Continued Lindzen, "Science, in the public arena, is commonly used as a source of authority with which to bludgeon political opponents and propagandize uninformed citizens. This is what has been done with both the reports of the IPCC and the NAS. It is a reprehensible practice that corrodes our ability to make rational decisions. A fairer view of the science will show that there is still a vast amount of uncertainty . . . and that the NAS report has hardly ended the debate. Nor was it meant to."

"The report," added Kenneth Green, director of the environmental program at the Reason Public Policy Institute, "confirms important points that many analysts critical of mainstream portrayals of climate change science and policy have argued for years." For example, "When it comes to the all-important questions of causality, the NAS report contains cautionary statements far stronger than those seen from other august scientific panels."

Steve Milloy, an adjunct scholar at the Cato Institute and publisher of, further noted that even the slight surface warming measured this century is suspect. The measured warming occurred just after the end of the "Little Ice Age," he explained, a period of cooling unequaled since the last major Ice Age. Moreover, surface temperature readings are often taken at weather stations near ever-growing cities, which serve as artificial heat islands.

"The recent temperature record compiled from balloon and satellite measurements inexplicably don't show any warming," observed Milloy.

"It's unfortunate the report was written in such a way that it could be misinterpreted and misused by global warming alarmists. A careful reading of the report will lead to a far clearer picture of the true state of global warming science," agreed Myron Ebell, director of global warming policy at the Competitive Enterprise Institute (CEI).

CEI policy analyst Paul Georgia noted further that a recent study in the Bulletin of the American Meteorological Society found that clouds act as a self-regulating mechanism relative to greenhouse gases. Increasing temperatures lead to more cumulus clouds as the result of increasing surface water evaporation. The cumulus clouds then deflect incoming sunlight back into space, with a resulting cooling. As a result of the mitigating effects of cumulus clouds, NAS panelist Richard Lindzen doesn't expect "much more than a degree warming and probably a lot less by 2100."

Georgia also observed that even if warming were to occur, mean surface temperatures were much higher during the Medieval Warm Period (roughly 800 to 1200 AD) than they are today. The warmer temperatures during that period allowed the Vikings to settle presently inhospitable Greenland.

Moreover, "The period of highest temperatures since the last Ice Age, from about 5000-3000 BC, is known as the 'climatic optimum,' a time when mankind began to build its first civilizations," observed James Plummer and Frances B. Smith in a study for Consumer Alert. "There is good reason to believe that a warmer climate would have a similar effect on the health and welfare of our own far more advanced and adaptable civilization today."

"The small amount of warming that occurred during the past century consisted primarily of increased minimum temperatures at night and during winters," observed Joseph Bast, president of The Heartland Institute. "Warmer winters would mean longer growing seasons and less stress on most plants and wildlife, producing a substantial benefit for the global ecosystem."

At 3/01/2005 7:07 AM, Anonymous Anonymous said...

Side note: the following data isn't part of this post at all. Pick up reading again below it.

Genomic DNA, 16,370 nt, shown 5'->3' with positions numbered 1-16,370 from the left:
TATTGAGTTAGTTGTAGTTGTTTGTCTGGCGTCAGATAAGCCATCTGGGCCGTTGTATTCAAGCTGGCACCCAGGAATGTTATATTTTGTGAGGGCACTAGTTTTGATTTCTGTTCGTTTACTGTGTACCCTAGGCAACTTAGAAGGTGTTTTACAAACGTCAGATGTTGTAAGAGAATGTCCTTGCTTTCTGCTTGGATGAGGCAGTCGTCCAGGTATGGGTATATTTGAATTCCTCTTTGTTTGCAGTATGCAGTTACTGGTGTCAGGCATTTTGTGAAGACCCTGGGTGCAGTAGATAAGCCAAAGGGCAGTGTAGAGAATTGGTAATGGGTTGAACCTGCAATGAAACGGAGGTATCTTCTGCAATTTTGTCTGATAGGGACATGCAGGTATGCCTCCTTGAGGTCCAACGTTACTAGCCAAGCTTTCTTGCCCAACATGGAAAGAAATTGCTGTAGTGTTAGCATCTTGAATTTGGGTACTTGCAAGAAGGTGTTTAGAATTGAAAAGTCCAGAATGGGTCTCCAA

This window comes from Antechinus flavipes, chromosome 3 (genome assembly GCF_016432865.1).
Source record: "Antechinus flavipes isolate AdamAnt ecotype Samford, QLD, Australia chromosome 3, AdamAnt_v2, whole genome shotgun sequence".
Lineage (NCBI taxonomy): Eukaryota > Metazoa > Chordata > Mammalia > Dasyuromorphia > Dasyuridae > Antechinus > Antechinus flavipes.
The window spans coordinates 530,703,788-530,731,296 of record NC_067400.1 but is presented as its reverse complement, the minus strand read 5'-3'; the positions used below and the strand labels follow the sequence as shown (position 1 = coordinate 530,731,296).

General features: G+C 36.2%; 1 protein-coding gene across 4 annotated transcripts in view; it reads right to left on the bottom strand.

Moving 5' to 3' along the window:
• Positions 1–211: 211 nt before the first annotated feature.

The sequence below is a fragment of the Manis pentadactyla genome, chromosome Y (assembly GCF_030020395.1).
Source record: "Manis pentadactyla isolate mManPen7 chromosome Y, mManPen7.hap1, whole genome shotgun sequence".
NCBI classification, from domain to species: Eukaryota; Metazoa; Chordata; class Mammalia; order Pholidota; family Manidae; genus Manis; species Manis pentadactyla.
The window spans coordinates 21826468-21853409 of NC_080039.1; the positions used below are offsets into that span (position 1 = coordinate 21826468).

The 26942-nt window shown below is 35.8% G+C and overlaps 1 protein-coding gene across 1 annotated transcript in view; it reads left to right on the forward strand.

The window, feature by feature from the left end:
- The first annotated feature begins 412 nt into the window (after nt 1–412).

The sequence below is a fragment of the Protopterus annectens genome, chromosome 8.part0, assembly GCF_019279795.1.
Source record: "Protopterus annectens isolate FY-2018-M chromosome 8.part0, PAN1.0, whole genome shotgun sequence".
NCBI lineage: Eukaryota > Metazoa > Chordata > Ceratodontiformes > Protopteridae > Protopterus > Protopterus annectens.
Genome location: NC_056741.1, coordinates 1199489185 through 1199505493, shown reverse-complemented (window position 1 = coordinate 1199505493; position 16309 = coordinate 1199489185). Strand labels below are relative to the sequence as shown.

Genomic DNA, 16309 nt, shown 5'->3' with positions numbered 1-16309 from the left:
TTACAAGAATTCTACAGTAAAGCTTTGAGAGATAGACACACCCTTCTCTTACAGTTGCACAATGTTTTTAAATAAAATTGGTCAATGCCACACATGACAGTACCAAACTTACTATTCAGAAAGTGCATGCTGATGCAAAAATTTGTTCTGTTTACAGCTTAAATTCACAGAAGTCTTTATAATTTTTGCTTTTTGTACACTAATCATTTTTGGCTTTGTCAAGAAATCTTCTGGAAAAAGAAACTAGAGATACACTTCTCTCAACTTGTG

Pfft. So you quote a small hanfull of contrarians as if they disprove the National Academy of Sciences.

That is what "Abuses of Skepticism" is all about.

It is exactly like quoting a few UFO abductees to disprove NASA.

Deal with it.

At 3/01/2005 7:38 AM, Anonymous Anonymous said...

I was a little cranky when I woke up and wrote the above post.

I apoligize for being impolite, but at the same time I've got to admit it captures the way I really feel.

I have (as I may have mentioned) a degree in chemistry. I think I learned in that how to scan papers, and run my "BS detector".

I'm sorry but based on my background at least, the BS detector lights up for the sort of hit-and-run attacks made by the side of "denial".

On the otherhand, the pro-GW side seems to show the sort of steady progress I respect.


At 3/01/2005 8:09 AM, Blogger Ace said...

No, I didn't quote a small handful of contrarians to disprove the NAS. I merely quoted an analysis that contends the NAS report is hardly a resounding endorsement of the IPCC findings, as many seem to believe.

Obviously, our BS detectors have different calibrations. But, I will submit that if the pro-GW side's "steady progress" eventually yields studies that aren't so equivocal, then it might be wise to use them as the basis of public policy initiatives like the Kyoto Protocol. Until then, such treaties are likely to be futile ventures with little chance for success.

By the way, what's with the "Anonymous" posts? If you don't wish to identify yourself, at least come up with a creative pseudonym.

At 3/01/2005 8:33 AM, Anonymous Anonymous said...

There's a great history of anonymous text.

Benjamin Franklin did it, though as you say, he also though up creative pseudonyms.

I guess in a case like this, I want it to be about the "idea" alone. The comment should stand or fall based on what it contains, and not any claim of who I am or my wider expertise.

When I mention my chem degree, that is really a parting explanation of why I feel the way I do ... before I leave it at YMMV.

Think it over, I think time will prove me correct on this one ;-), but without giving you my history I'll admit I've occaisionally been wrong.

At 3/01/2005 11:39 AM, Blogger Ace said...

Thanks for stopping by the blog and posting. I thoroughly enjoyed it. I'll savour the mystery of your identity.